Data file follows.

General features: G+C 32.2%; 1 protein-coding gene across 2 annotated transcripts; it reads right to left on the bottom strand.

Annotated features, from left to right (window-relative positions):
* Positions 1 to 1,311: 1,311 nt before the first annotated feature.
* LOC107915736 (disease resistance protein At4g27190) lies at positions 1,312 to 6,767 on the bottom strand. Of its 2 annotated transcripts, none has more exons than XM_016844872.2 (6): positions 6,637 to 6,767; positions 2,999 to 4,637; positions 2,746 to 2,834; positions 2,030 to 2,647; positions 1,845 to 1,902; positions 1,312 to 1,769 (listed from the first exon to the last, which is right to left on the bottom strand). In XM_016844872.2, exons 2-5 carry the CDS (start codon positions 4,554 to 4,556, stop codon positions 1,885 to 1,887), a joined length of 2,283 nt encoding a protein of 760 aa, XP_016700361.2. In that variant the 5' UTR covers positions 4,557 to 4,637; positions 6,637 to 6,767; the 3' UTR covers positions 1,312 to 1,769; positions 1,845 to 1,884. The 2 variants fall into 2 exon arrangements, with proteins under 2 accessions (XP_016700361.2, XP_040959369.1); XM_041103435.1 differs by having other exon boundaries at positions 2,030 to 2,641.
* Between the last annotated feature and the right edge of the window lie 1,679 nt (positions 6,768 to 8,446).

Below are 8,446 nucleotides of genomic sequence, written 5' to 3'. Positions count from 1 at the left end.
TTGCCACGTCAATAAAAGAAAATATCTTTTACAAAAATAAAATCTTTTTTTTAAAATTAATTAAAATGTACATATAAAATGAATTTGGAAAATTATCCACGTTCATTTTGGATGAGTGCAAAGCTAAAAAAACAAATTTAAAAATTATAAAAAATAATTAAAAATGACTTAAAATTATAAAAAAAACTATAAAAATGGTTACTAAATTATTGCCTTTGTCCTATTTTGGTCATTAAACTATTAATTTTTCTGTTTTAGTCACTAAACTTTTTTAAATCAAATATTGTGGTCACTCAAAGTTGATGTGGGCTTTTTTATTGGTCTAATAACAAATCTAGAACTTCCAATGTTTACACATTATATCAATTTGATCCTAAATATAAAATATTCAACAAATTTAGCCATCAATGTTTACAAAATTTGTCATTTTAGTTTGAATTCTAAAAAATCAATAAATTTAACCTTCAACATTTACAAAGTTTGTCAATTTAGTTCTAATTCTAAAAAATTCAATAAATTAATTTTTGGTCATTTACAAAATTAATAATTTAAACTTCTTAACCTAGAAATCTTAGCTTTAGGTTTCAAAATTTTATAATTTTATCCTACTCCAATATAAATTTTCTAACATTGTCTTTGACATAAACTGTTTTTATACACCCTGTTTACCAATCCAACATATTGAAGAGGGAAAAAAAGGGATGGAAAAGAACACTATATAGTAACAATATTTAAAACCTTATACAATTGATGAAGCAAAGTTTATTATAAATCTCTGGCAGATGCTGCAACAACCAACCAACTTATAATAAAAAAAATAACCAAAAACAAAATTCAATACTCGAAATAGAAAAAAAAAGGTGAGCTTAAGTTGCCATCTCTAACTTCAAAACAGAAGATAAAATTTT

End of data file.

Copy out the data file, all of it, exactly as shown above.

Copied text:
General features: G+C 32.2%; 1 protein-coding gene across 2 annotated transcripts; it reads right to left on the bottom strand.

Annotated features, from left to right (window-relative positions):
* Positions 1 to 1,311: 1,311 nt before the first annotated feature.
* LOC107915736 (disease resistance protein At4g27190) lies at positions 1,312 to 6,767 on the bottom strand. Of its 2 annotated transcripts, none has more exons than XM_016844872.2 (6): positions 6,637 to 6,767; positions 2,999 to 4,637; positions 2,746 to 2,834; positions 2,030 to 2,647; positions 1,845 to 1,902; positions 1,312 to 1,769 (listed from the first exon to the last, which is right to left on the bottom strand). In XM_016844872.2, exons 2-5 carry the CDS (start codon positions 4,554 to 4,556, stop codon positions 1,885 to 1,887), a joined length of 2,283 nt encoding a protein of 760 aa, XP_016700361.2. In that variant the 5' UTR covers positions 4,557 to 4,637; positions 6,637 to 6,767; the 3' UTR covers positions 1,312 to 1,769; positions 1,845 to 1,884. The 2 variants fall into 2 exon arrangements, with proteins under 2 accessions (XP_016700361.2, XP_040959369.1); XM_041103435.1 differs by having other exon boundaries at positions 2,030 to 2,641.
* Between the last annotated feature and the right edge of the window lie 1,679 nt (positions 6,768 to 8,446).

Below are 8,446 nucleotides of genomic sequence, written 5' to 3'. Positions count from 1 at the left end.
TTGCCACGTCAATAAAAGAAAATATCTTTTACAAAAATAAAATCTTTTTTTTAAAATTAATTAAAATGTACATATAAAATGAATTTGGAAAATTATCCACGTTCATTTTGGATGAGTGCAAAGCTAAAAAAACAAATTTAAAAATTATAAAAAATAATTAAAAATGACTTAAAATTATAAAAAAAACTATAAAAATGGTTACTAAATTATTGCCTTTGTCCTATTTTGGTCATTAAACTATTAATTTTTCTGTTTTAGTCACTAAACTTTTTTAAATCAAATATTGTGGTCACTCAAAGTTGATGTGGGCTTTTTTATTGGTCTAATAACAAATCTAGAACTTCCAATGTTTACACATTATATCAATTTGATCCTAAATATAAAATATTCAACAAATTTAGCCATCAATGTTTACAAAATTTGTCATTTTAGTTTGAATTCTAAAAAATCAATAAATTTAACCTTCAACATTTACAAAGTTTGTCAATTTAGTTCTAATTCTAAAAAATTCAATAAATTAATTTTTGGTCATTTACAAAATTAATAATTTAAACTTCTTAACCTAGAAATCTTAGCTTTAGGTTTCAAAATTTTATAATTTTATCCTACTCCAATATAAATTTTCTAACATTGTCTTTGACATAAACTGTTTTTATACACCCTGTTTACCAATCCAACATATTGAAGAGGGAAAAAAAGGGATGGAAAAGAACACTATATAGTAACAATATTTAAAACCTTATACAATTGATGAAGCAAAGTTTATTATAAATCTCTGGCAGATGCTGCAACAACCAACCAACTTATAATAAAAAAAATAACCAAAAACAAAATTCAATACTCGAAATAGAAAAAAAAAGGTGAGCTTAAGTTGCCATCTCTAACTTCAAAACAGAAGATAAAATTTT